Tuesday, 7 August 2012

Olympic Junkie

I’m watching the Olympics like a true junkie at the moment. I’d intravenously inject newsfeeds if I could. Periodically I treat myself for working hard by having a quick look at the BBC website to see if we’ve won any more golds. I’m always the same with the Olympics. The first one I can remember was 1980. We were on holiday in Tenby and must have been lucky enough to have a television in our guesthouse room. With this in mind, it’s probably quite surprising that I was so profoundly against the Olympics being staged in London. In fairness, my beef was always that I felt money was being diverted from the arts in order to stage the event, and that ordinary Londoners were being screwed over in the process. I still believe this to be the case, but am simultaneously very pleased to belong to the hosting nation, and ferociously proud of the GB athletes who have done so well. The Olympics are genuinely proving to be an antidote to the pain of this year’s bad weather and the awful financial situation we’re all in, and for that, I’m hugely grateful. My hard-line position thaws with each day, and sometimes I even find myself wishing that I’d booked to see an event; how many of us wish we were in the main stadium on Super Saturday, for example?

What bores me, however, (as a veritable connoisseur of the BBC’s coverage) is these silly glamour-pusses who are dusted up and stuck in front of BBC cameras to work as the anchors for Olympic coverage. You know the ones; zero personality, lip-gloss like olive oil, perfect complexions generated by trowel-loads of make-up and, more crucially, no interest in sport. I’m not talking about the wonderful female presenters who genuinely do know their stuff. Sue Barker – great. Denise Lewis – great. Clare Balding – double great (God, I love that woman)... But for every one of those genuine sports women, there’s three of these blandly attractive female presenters. I watched a woman this morning describing one of the corners of the triathlon route as a “hair pin bend” and worrying that the blokes running ‘round it might slip over. The person who she was interviewing stared at her disbelievingly. They’ve started parachuting these women onto football shows as well, thereby creating an own goal for the BBC. They do it, of course, to prove that sport isn’t a male-dominated world, but by selecting personality-free dolly birds, they play into the hands of chauvinists, who will either objectivise the women or legitimately argue, “well if that’s the best you can do, women obviously don’t know a thing about sport.” News anchors are the same. There’s a revolving series of silly young women who seem to present BBC London news, all, we assume, hoping to be promoted to prime time entertainment slots as quickly as possible. When will the BBC stop sacking the women with wisdom and age on their side, simply because they’re not perceived as totty any more?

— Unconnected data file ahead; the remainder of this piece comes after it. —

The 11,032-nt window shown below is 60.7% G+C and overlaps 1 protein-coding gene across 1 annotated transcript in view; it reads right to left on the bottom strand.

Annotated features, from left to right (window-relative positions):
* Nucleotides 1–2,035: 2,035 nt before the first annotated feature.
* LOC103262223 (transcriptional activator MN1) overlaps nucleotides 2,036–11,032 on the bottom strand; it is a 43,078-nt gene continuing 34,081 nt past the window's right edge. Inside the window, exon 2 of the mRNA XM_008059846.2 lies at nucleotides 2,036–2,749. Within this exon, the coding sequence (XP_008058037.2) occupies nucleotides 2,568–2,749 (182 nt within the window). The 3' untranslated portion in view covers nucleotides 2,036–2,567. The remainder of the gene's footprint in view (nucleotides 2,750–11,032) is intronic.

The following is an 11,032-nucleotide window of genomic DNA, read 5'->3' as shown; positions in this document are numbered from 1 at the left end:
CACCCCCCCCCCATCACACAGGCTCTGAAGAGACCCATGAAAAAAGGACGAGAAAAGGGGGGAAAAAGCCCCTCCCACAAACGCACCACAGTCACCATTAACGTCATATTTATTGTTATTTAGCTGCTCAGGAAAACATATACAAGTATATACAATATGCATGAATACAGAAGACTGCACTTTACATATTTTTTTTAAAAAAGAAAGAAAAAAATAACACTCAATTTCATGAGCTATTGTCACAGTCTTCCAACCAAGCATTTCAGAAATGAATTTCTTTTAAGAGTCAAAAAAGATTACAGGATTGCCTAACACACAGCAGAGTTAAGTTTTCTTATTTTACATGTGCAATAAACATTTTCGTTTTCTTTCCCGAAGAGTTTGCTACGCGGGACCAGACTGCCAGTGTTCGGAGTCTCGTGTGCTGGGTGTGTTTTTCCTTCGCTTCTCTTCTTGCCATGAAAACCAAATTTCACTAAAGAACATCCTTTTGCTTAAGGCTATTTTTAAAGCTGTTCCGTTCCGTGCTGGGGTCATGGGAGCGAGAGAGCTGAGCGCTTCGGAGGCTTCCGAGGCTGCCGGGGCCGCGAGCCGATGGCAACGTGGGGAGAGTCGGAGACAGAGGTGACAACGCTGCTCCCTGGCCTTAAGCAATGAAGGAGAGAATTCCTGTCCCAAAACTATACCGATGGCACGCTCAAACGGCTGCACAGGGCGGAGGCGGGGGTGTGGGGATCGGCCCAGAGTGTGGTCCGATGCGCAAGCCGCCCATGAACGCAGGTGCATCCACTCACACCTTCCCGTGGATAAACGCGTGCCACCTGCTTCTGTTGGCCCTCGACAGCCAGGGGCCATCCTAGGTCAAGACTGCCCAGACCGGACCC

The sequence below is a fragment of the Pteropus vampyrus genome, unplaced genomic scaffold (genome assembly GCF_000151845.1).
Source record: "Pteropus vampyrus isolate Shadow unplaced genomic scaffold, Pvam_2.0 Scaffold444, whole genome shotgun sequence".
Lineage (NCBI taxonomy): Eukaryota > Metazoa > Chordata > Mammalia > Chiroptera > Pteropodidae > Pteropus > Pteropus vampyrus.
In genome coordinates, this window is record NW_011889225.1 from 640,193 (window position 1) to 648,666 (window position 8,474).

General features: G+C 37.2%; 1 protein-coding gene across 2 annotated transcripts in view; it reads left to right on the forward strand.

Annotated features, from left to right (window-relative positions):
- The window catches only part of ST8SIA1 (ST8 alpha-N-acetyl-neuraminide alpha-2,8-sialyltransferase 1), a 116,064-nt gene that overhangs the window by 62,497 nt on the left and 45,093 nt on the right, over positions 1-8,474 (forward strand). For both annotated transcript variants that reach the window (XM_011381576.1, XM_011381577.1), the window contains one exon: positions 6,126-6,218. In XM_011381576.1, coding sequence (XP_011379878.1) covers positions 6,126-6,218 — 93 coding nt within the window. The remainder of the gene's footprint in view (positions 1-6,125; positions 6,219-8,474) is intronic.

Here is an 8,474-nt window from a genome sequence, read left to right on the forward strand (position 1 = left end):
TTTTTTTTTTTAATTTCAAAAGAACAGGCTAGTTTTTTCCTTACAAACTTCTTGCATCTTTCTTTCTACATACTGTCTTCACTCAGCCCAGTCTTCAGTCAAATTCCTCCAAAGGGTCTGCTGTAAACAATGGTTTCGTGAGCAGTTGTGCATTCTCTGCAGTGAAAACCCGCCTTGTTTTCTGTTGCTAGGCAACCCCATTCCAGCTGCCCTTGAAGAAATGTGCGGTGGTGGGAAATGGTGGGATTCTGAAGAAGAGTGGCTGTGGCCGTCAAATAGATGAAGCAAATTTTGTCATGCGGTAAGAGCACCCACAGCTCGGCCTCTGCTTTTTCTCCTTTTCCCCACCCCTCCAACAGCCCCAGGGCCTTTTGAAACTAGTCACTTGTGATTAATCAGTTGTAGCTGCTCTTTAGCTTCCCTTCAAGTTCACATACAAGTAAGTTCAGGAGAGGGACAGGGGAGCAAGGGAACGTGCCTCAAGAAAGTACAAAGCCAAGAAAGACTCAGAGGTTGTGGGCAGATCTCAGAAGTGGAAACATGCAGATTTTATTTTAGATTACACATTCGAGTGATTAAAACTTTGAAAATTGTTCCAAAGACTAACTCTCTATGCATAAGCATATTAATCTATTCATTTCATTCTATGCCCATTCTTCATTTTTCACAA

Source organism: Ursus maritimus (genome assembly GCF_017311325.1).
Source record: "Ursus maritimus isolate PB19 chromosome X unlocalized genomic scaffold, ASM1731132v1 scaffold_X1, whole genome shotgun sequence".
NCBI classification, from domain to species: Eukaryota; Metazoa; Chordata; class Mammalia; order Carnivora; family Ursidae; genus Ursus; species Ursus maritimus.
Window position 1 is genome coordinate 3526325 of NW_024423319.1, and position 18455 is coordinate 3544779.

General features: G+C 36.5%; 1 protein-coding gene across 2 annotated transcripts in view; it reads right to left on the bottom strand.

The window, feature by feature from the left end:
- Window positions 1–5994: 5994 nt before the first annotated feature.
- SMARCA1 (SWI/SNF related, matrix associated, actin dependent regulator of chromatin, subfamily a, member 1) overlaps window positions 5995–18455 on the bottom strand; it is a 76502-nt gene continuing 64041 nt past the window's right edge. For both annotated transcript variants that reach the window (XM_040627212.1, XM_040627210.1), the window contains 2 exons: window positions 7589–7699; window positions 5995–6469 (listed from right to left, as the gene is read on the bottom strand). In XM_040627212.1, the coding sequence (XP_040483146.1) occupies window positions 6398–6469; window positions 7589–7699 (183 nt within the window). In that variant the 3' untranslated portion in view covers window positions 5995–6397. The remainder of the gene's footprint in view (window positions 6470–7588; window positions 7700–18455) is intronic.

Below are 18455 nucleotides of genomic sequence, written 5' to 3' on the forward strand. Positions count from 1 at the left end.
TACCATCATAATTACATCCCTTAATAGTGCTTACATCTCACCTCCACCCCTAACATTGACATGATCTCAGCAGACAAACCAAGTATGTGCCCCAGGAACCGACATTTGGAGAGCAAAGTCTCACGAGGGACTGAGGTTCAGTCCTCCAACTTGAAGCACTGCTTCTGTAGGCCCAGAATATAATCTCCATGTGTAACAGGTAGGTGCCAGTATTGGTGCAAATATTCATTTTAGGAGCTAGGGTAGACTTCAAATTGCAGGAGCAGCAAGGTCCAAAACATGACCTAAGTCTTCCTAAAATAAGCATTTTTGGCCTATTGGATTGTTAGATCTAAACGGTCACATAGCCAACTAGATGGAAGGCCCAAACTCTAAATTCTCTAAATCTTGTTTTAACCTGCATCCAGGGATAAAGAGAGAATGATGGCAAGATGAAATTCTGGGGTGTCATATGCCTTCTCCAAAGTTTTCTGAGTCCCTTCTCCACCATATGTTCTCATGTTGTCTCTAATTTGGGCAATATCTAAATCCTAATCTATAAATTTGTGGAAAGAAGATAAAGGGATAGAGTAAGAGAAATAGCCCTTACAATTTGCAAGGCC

I’ve been in Durham all day. Another first! We’ve been making a film to launch my next project, 100 Faces. The question we’re asking people across the North East and Cumbria: Why was 2012 important for you? We “vox-popped” that very question to a number of Durham’s finest today. It’s astonishing how open and willing to chat people are in the North East. We had some wonderful answers; “2012 was the year I got back together with my wife after splitting up for 2 years” and perhaps my favourite, which came from a 10-year old lad; “2012 was the year I finally made double figures!”

I’m afraid it’s still a secret what I shall be doing with the answers to these question, but the launch will happen next Wednesday, so if you live in that region, keep your eyes and ears peeled...

On the way back from Durham, I achieved another mini-first by visiting the curiously named Durham suburb of Pity Me, which features on the soundtrack to my A1 film. “Why is there a town called Pity Me?” The lorry driver asks. I’m still none the wiser. When I asked one of the residents the question, she looked a bit confused and said “I think the name goes back to the 16th Century.” Wikipedia offers up a number of theories, one of which suggests the name might have been coined in the 19th Century as “a whimsical name bestowed on a place considered desolate, exposed or difficult to cultivate...” Surely there are maps from earlier than the 19th Century which would show if this were a valid theory?

August 7th, 1662, and Pepys was, once again up at 4am and in the office, working hard, by 5. He continued to find great pleasure in the work he was doing, and felt greatly proud of himself for abstaining from wine, plays and adultery!

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